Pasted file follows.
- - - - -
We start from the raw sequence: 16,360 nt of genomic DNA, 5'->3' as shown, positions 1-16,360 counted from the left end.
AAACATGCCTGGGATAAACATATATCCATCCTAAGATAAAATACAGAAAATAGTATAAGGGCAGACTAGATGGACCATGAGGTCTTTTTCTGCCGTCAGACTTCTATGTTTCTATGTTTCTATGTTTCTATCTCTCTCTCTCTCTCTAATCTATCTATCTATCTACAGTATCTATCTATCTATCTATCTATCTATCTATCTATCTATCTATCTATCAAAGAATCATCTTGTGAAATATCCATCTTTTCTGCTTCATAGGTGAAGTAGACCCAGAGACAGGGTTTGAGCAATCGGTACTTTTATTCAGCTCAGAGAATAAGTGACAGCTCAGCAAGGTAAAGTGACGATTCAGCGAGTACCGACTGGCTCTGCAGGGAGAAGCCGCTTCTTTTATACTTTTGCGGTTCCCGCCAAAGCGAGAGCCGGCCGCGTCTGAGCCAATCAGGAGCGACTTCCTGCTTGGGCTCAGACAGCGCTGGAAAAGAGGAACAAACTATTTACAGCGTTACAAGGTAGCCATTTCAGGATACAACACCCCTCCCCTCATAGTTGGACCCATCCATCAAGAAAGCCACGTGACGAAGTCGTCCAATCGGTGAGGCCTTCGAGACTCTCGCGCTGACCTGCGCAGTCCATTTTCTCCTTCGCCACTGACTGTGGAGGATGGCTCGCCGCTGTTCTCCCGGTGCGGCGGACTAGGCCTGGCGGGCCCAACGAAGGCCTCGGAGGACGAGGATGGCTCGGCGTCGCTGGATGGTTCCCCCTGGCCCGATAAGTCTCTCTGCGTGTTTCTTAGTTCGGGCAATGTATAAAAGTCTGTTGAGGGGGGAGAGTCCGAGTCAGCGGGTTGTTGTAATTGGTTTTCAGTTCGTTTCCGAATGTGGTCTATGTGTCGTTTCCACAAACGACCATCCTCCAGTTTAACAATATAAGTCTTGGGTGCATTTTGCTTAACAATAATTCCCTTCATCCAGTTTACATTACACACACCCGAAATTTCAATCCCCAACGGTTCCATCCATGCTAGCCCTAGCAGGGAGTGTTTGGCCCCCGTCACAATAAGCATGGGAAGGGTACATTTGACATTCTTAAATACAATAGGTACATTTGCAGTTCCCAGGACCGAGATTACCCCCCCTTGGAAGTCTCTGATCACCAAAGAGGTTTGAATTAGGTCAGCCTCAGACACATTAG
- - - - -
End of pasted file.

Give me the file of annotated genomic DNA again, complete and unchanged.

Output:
We start from the raw sequence: 16,360 nt of genomic DNA, 5'->3' as shown, positions 1-16,360 counted from the left end.
AAACATGCCTGGGATAAACATATATCCATCCTAAGATAAAATACAGAAAATAGTATAAGGGCAGACTAGATGGACCATGAGGTCTTTTTCTGCCGTCAGACTTCTATGTTTCTATGTTTCTATGTTTCTATCTCTCTCTCTCTCTCTAATCTATCTATCTATCTACAGTATCTATCTATCTATCTATCTATCTATCTATCTATCTATCTATCTATCAAAGAATCATCTTGTGAAATATCCATCTTTTCTGCTTCATAGGTGAAGTAGACCCAGAGACAGGGTTTGAGCAATCGGTACTTTTATTCAGCTCAGAGAATAAGTGACAGCTCAGCAAGGTAAAGTGACGATTCAGCGAGTACCGACTGGCTCTGCAGGGAGAAGCCGCTTCTTTTATACTTTTGCGGTTCCCGCCAAAGCGAGAGCCGGCCGCGTCTGAGCCAATCAGGAGCGACTTCCTGCTTGGGCTCAGACAGCGCTGGAAAAGAGGAACAAACTATTTACAGCGTTACAAGGTAGCCATTTCAGGATACAACACCCCTCCCCTCATAGTTGGACCCATCCATCAAGAAAGCCACGTGACGAAGTCGTCCAATCGGTGAGGCCTTCGAGACTCTCGCGCTGACCTGCGCAGTCCATTTTCTCCTTCGCCACTGACTGTGGAGGATGGCTCGCCGCTGTTCTCCCGGTGCGGCGGACTAGGCCTGGCGGGCCCAACGAAGGCCTCGGAGGACGAGGATGGCTCGGCGTCGCTGGATGGTTCCCCCTGGCCCGATAAGTCTCTCTGCGTGTTTCTTAGTTCGGGCAATGTATAAAAGTCTGTTGAGGGGGGAGAGTCCGAGTCAGCGGGTTGTTGTAATTGGTTTTCAGTTCGTTTCCGAATGTGGTCTATGTGTCGTTTCCACAAACGACCATCCTCCAGTTTAACAATATAAGTCTTGGGTGCATTTTGCTTAACAATAATTCCCTTCATCCAGTTTACATTACACACACCCGAAATTTCAATCCCCAACGGTTCCATCCATGCTAGCCCTAGCAGGGAGTGTTTGGCCCCCGTCACAATAAGCATGGGAAGGGTACATTTGACATTCTTAAATACAATAGGTACATTTGCAGTTCCCAGGACCGAGATTACCCCCCCTTGGAAGTCTCTGATCACCAAAGAGGTTTGAATTAGGTCAGCCTCAGACACATTAG